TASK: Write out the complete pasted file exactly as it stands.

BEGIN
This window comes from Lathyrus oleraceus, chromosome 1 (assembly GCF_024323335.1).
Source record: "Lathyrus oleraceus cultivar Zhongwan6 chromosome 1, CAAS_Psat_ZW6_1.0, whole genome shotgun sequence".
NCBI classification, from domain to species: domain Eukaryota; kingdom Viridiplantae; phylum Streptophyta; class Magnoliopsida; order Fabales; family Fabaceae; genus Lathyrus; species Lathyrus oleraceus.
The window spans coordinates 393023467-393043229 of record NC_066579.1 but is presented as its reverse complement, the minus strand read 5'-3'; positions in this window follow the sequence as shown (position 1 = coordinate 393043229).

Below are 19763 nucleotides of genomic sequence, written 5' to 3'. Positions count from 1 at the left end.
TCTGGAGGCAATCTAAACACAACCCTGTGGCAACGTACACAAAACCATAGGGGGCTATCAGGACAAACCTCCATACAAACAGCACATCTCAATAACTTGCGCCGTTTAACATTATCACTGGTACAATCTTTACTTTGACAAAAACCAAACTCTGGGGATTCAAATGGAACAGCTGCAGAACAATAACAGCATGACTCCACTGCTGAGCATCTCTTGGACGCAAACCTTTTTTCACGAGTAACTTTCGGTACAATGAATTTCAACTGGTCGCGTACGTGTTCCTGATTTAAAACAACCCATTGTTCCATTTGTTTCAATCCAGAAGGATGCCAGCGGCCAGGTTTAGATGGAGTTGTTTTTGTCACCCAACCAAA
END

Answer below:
This window comes from Lathyrus oleraceus, chromosome 1 (assembly GCF_024323335.1).
Source record: "Lathyrus oleraceus cultivar Zhongwan6 chromosome 1, CAAS_Psat_ZW6_1.0, whole genome shotgun sequence".
NCBI classification, from domain to species: domain Eukaryota; kingdom Viridiplantae; phylum Streptophyta; class Magnoliopsida; order Fabales; family Fabaceae; genus Lathyrus; species Lathyrus oleraceus.
The window spans coordinates 393023467-393043229 of record NC_066579.1 but is presented as its reverse complement, the minus strand read 5'-3'; positions in this window follow the sequence as shown (position 1 = coordinate 393043229).

Below are 19763 nucleotides of genomic sequence, written 5' to 3'. Positions count from 1 at the left end.
TCTGGAGGCAATCTAAACACAACCCTGTGGCAACGTACACAAAACCATAGGGGGCTATCAGGACAAACCTCCATACAAACAGCACATCTCAATAACTTGCGCCGTTTAACATTATCACTGGTACAATCTTTACTTTGACAAAAACCAAACTCTGGGGATTCAAATGGAACAGCTGCAGAACAATAACAGCATGACTCCACTGCTGAGCATCTCTTGGACGCAAACCTTTTTTCACGAGTAACTTTCGGTACAATGAATTTCAACTGGTCGCGTACGTGTTCCTGATTTAAAACAACCCATTGTTCCATTTGTTTCAATCCAGAAGGATGCCAGCGGCCAGGTTTAGATGGAGTTGTTTTTGTCACCCAACCAAA